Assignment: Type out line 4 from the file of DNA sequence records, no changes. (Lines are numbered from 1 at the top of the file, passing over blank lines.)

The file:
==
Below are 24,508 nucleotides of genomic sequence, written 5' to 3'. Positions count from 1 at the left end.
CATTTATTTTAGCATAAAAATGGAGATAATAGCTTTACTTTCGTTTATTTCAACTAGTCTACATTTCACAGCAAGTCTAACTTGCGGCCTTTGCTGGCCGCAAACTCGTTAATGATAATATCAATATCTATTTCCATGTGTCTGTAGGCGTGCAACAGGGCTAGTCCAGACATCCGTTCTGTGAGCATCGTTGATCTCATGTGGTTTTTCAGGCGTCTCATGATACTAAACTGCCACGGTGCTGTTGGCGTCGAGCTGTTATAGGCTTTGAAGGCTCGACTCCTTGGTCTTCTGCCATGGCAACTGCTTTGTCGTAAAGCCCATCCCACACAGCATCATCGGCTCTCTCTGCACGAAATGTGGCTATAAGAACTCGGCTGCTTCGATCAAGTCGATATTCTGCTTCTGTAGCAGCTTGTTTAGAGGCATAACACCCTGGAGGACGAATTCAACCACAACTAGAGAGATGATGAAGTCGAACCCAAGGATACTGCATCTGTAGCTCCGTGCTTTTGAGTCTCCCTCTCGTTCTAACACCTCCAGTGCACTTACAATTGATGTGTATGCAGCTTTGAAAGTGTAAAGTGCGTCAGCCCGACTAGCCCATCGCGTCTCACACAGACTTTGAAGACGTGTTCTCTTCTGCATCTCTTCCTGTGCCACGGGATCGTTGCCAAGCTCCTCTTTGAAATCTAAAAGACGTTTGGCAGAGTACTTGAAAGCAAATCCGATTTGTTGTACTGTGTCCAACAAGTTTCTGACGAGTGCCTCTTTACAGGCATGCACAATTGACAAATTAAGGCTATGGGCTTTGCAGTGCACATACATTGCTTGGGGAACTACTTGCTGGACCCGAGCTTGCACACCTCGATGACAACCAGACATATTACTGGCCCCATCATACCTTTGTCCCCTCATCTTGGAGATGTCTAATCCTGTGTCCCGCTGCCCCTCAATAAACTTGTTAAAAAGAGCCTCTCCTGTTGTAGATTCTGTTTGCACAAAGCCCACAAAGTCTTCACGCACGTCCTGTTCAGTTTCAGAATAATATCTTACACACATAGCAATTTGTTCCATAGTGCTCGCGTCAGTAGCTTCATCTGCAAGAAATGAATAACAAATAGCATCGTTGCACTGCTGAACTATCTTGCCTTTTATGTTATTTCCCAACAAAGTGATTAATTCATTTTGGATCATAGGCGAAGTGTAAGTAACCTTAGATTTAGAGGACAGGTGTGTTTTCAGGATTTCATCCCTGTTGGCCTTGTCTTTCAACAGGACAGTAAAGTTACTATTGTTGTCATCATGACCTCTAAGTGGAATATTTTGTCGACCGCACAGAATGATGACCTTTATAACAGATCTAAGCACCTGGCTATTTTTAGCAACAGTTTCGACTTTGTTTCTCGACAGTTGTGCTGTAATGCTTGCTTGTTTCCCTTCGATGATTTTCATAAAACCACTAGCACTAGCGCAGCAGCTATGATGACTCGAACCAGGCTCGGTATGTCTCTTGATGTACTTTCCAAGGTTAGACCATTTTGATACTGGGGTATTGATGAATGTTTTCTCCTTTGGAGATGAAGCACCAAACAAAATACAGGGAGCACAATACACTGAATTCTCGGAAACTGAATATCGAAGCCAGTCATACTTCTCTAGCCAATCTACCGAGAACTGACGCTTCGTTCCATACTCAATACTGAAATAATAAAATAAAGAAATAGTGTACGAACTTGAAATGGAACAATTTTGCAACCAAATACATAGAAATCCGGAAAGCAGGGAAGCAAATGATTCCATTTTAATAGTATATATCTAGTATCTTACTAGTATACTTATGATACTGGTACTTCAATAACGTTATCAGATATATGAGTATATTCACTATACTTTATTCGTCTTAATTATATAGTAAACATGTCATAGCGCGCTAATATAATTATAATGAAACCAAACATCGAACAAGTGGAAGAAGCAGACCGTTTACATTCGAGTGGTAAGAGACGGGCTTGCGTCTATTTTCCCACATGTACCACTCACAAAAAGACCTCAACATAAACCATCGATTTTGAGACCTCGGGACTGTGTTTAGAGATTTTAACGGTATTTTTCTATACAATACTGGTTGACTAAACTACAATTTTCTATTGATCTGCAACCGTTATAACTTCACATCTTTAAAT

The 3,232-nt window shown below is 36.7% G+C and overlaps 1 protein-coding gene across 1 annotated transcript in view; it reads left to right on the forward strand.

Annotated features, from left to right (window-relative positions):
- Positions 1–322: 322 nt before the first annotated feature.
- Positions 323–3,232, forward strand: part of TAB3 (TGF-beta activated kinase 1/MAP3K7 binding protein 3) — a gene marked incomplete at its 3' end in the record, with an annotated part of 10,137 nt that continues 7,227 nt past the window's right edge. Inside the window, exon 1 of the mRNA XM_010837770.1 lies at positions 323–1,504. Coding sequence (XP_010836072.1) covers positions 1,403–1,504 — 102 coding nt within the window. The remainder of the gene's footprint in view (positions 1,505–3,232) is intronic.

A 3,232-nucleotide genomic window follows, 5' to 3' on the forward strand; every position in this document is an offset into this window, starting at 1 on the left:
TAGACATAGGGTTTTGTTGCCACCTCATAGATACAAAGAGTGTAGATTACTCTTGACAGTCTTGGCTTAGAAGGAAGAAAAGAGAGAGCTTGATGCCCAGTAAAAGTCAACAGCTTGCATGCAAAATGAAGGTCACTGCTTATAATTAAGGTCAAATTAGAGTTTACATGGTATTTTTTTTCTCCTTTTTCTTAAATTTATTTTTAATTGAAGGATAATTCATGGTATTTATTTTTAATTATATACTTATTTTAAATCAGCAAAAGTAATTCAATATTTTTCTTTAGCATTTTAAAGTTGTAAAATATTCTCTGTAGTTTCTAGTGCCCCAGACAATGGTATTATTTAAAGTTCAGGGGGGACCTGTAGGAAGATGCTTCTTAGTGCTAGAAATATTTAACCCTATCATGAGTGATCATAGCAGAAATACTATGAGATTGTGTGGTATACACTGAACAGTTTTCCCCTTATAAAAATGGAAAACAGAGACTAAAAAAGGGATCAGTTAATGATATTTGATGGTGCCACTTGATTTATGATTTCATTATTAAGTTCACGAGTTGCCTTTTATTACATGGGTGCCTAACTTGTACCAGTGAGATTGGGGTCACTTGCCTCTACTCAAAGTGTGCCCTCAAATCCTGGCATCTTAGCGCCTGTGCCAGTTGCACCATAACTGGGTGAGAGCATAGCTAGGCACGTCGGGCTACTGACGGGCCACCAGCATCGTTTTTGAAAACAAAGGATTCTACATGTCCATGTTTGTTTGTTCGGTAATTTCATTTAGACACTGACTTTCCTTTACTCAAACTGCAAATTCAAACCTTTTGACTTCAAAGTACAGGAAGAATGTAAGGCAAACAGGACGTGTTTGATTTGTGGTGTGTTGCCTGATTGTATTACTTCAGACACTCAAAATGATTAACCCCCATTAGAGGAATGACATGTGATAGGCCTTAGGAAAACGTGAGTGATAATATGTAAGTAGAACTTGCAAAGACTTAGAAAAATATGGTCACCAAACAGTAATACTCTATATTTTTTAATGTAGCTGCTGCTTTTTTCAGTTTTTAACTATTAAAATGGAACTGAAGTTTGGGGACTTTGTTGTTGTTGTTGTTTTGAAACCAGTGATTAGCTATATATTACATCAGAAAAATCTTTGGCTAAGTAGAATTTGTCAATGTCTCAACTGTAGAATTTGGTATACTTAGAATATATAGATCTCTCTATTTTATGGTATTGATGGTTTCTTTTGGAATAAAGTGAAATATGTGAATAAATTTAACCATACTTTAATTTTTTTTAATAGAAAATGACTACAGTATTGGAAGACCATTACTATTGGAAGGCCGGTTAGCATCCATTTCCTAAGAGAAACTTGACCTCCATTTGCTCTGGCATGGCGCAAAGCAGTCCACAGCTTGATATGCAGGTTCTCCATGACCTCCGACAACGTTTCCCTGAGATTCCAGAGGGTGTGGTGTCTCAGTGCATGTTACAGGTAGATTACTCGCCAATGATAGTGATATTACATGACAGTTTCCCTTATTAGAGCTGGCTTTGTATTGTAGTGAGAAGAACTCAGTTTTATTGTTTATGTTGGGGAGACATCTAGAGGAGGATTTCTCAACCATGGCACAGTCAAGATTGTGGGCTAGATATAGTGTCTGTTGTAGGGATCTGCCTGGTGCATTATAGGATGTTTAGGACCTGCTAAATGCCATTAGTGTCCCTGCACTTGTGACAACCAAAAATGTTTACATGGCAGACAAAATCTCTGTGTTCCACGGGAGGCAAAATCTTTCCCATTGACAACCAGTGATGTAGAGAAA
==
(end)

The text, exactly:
Annotated features, from left to right (window-relative positions):